Furthermore, in an attempt to further smear the report, Al Watan newspaper printed a feature entitled ‘Fifteen flaws in the infamous organisation’s report,’ full of misinformation regarding the HRW report. For example, the article claimed that the report failed to document that some of the protesters in the sit-ins were armed, something which it does explicitly.

The government’s position, being complicit in this gross violation of human rights and human decency, is understandable. What may come as a shock to some is that condemnation of the killing of 1000 protesters in one day is a controversial issue among Egyptians. Those who are staunchly against the Muslim Brotherhood have made excuses for the regime, which according to the HRW report, exercised “the indiscriminate and deliberate use of lethal force resulting in one of the world’s largest killings of demonstrators in a single day in recent history.”

But why should this be shocking, when a more heinous crime, such as killing children playing football on a beach, is being justified by parts of the world that claim to be civilised and democratic.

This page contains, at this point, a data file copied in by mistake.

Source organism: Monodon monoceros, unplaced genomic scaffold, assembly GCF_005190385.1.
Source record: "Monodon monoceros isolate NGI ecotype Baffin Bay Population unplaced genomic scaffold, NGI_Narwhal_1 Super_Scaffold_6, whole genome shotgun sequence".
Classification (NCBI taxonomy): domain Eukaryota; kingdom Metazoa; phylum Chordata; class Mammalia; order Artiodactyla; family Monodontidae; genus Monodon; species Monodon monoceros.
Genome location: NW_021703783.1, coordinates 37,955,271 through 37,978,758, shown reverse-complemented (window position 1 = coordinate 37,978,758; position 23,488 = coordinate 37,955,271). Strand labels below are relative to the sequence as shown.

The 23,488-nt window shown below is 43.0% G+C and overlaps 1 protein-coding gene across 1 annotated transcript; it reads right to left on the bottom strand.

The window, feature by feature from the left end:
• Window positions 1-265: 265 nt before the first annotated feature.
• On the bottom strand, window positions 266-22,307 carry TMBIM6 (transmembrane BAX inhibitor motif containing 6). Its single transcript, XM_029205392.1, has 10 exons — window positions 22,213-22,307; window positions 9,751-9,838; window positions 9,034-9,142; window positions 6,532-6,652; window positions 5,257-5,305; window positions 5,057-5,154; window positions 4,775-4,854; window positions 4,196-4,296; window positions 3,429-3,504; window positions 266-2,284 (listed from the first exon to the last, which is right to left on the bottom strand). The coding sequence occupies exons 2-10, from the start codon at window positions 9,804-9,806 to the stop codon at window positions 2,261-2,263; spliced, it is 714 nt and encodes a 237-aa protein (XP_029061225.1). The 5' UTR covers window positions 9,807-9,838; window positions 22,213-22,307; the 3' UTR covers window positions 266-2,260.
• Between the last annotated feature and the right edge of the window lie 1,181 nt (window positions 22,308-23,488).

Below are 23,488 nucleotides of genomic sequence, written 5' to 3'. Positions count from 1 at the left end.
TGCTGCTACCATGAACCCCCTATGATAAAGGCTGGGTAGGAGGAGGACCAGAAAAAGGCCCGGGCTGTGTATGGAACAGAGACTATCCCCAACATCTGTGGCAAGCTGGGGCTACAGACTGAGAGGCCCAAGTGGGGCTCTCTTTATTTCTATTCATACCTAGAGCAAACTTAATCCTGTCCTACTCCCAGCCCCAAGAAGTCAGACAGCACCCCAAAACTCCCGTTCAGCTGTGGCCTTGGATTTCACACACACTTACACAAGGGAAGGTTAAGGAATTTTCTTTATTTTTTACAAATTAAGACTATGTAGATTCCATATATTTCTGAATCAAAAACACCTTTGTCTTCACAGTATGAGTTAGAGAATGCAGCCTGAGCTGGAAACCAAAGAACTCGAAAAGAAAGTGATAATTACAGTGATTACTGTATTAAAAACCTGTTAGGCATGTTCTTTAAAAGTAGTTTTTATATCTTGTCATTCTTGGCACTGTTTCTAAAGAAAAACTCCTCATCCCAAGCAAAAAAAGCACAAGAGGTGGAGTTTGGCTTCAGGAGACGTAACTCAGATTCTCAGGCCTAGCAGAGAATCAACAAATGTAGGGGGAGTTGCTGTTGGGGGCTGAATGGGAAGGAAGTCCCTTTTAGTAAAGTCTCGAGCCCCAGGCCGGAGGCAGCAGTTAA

For Egyptians, this is not the first time they have turned a blind eye to killings performed by the state’s security apparatus. Events such as the trampling of Coptic protesters outside the Maspero state television building were largely ignored and sometimes even cheered on, despite footage showing army APCs trampling over unarmed protesters.

Even as far back as 2005, police violently dispersed a sit-in staged by an estimated 2000 Sudanese refugees opposite Mostafa Mahmoud mosque, killing at least 23 people including women, children and a nine-month old baby girl. Egyptians did not move. It did not really matter to most.

Numerous governments around the world have let their security services drive the agenda and act with impunity. From a militarised police in Ferguson, to a ruthless child-killing army in Israel, to a brutal security sector in Egypt, these bodies enjoy vast powers and the backing of their governments to get away with murder and racism. Accountability is lacking.